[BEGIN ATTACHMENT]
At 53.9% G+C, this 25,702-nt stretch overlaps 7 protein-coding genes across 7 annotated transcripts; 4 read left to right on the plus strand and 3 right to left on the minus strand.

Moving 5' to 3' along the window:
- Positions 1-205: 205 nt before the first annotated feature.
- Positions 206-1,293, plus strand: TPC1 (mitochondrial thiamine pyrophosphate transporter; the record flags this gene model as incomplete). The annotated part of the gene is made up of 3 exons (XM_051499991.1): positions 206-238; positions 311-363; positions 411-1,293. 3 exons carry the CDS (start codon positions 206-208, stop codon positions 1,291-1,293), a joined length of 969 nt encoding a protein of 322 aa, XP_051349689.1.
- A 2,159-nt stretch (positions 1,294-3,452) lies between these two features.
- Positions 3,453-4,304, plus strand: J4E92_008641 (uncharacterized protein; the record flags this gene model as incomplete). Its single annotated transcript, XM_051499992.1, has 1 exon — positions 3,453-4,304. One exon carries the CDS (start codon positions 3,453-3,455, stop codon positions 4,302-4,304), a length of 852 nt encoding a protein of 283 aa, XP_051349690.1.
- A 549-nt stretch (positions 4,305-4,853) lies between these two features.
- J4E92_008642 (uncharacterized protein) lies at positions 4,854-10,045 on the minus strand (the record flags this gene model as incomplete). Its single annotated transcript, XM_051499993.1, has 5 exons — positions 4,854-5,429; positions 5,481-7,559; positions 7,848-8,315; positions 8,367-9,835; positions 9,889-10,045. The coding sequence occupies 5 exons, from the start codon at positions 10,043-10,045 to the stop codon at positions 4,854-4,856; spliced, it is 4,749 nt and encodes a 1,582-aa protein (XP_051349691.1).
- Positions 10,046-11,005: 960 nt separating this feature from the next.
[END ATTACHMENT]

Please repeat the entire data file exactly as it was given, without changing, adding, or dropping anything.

At 53.9% G+C, this 25,702-nt stretch overlaps 7 protein-coding genes across 7 annotated transcripts; 4 read left to right on the plus strand and 3 right to left on the minus strand.

Moving 5' to 3' along the window:
- Positions 1-205: 205 nt before the first annotated feature.
- Positions 206-1,293, plus strand: TPC1 (mitochondrial thiamine pyrophosphate transporter; the record flags this gene model as incomplete). The annotated part of the gene is made up of 3 exons (XM_051499991.1): positions 206-238; positions 311-363; positions 411-1,293. 3 exons carry the CDS (start codon positions 206-208, stop codon positions 1,291-1,293), a joined length of 969 nt encoding a protein of 322 aa, XP_051349689.1.
- A 2,159-nt stretch (positions 1,294-3,452) lies between these two features.
- Positions 3,453-4,304, plus strand: J4E92_008641 (uncharacterized protein; the record flags this gene model as incomplete). Its single annotated transcript, XM_051499992.1, has 1 exon — positions 3,453-4,304. One exon carries the CDS (start codon positions 3,453-3,455, stop codon positions 4,302-4,304), a length of 852 nt encoding a protein of 283 aa, XP_051349690.1.
- A 549-nt stretch (positions 4,305-4,853) lies between these two features.
- J4E92_008642 (uncharacterized protein) lies at positions 4,854-10,045 on the minus strand (the record flags this gene model as incomplete). Its single annotated transcript, XM_051499993.1, has 5 exons — positions 4,854-5,429; positions 5,481-7,559; positions 7,848-8,315; positions 8,367-9,835; positions 9,889-10,045. The coding sequence occupies 5 exons, from the start codon at positions 10,043-10,045 to the stop codon at positions 4,854-4,856; spliced, it is 4,749 nt and encodes a 1,582-aa protein (XP_051349691.1).
- Positions 10,046-11,005: 960 nt separating this feature from the next.